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Preston–Chezzetcook–Eastern Shore councillor David Hendsbee, pictured inside City Hall.
After 20 years of public service, councillor David Hendsbee has just now decided he wants in on the municipality’s pension plan. But he needs some help to pay for it.
At the next meeting of Regional Council, Hendsbee will ask for a staff report
on pension options for councillors past and present who “did not have sufficient information to opt in and now want to do so, with a matching municipal contribution to buy back time of service.”
Although he has a personal RRSP, the longtime Preston–Chezzetcook–Eastern Shore councillor only enrolled in HRM’s pension plan with his re-election last October.
As it stands, the 57-year-old won’t be collecting very much from the city for his two decades of municipal service. So he and “a couple of other councillors” who have been rethinking their previous decision want staff to investigate cheaper options for buying in so late in the game.
The municipality’s pension plan is mandatory for employees and voluntary for regional councillors. Participants are eligible for an annual pension equaling two percent of the average earnings over their three highest consecutive years of service, multiplied by the number of years they contributed to the plan.
Councillors and employees can also buy back years they weren’t part of the plan for a “commuted value” that represents what the past contribution would be worth now if it had been invested at the time.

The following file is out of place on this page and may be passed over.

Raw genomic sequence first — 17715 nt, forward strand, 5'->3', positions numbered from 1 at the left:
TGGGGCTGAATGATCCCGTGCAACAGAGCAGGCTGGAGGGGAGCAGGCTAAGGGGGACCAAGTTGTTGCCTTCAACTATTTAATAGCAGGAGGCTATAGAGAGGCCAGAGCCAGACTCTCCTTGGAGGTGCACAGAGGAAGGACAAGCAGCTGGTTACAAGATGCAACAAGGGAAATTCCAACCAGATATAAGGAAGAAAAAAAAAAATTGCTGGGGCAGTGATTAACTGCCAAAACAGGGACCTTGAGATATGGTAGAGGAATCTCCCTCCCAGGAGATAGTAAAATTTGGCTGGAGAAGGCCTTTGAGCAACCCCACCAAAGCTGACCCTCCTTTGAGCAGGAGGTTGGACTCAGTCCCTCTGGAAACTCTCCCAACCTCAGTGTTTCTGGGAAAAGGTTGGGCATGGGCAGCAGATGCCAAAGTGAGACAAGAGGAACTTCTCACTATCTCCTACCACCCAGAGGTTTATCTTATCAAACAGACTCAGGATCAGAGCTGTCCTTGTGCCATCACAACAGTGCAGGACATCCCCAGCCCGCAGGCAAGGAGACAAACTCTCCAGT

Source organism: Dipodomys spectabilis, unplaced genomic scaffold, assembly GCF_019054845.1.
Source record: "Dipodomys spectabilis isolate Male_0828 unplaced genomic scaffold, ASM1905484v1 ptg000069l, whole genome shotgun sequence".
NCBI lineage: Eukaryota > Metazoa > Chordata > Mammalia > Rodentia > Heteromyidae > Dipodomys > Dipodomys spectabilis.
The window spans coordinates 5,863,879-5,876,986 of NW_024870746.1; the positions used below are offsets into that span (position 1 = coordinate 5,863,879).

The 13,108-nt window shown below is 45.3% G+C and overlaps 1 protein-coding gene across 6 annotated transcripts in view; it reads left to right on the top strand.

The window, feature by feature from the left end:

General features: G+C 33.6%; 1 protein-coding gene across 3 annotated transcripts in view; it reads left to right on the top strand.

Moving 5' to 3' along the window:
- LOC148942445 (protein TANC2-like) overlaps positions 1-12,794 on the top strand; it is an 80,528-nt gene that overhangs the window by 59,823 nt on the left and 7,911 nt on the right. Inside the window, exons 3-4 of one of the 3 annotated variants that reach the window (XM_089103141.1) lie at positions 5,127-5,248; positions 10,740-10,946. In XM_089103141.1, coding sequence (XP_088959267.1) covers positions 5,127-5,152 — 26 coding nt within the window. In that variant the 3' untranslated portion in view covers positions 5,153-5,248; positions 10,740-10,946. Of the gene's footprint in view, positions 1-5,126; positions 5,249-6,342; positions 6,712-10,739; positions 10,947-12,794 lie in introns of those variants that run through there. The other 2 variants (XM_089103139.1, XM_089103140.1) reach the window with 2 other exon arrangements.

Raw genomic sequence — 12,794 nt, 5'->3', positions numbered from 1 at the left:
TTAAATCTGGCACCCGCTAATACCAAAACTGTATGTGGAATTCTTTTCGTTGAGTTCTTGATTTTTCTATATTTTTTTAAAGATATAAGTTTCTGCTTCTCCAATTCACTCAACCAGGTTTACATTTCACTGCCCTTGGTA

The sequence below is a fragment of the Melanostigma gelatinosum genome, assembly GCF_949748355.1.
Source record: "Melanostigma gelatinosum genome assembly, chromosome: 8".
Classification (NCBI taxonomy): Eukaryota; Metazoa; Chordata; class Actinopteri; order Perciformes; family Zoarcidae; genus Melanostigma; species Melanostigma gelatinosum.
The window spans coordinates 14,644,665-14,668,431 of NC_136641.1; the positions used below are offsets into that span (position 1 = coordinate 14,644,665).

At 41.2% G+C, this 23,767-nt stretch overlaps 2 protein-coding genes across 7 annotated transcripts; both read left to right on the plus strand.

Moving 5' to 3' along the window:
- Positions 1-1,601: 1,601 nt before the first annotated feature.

Hendsbee was told that to buy back a single year of service it would cost him $31,000.
“I don’t have that kind of disposable income to be buying back my time at that kind of rate,” he says.
The cost is the full responsibility of the employee or councillor, but Hendsbee wants staff to look into changing regulations so that HRM will kick in some cash for a matching contribution.
“If I buy time, why do I have to pay for it all by myself?” he asks.
Pensions weren’t much of a priority for Hendsbee when he was young. The councillor says he was more focused on the bureaucracy of amalgamation than his own personal affairs when he first arrived at City Hall. He also says he felt pressured at the time by a “public reluctance” to take government money.
“You know how politicians with pensions are always being accused of self-serving and stuff,” says Hendsbee. “Now, thinking of it 20 years later, well, what do I have to show for it except for my own personal savings plan that I put away over the last 25, 30 years?”
First elected to the county in 1993, Hendsbee has served as a councillor for the amalgamated Halifax Regional Municipality since 1996—save for a brief four-year sojourn into provincial politics from 1999 to 2003. He’s ineligible for an MLA pension for his single term at Province House.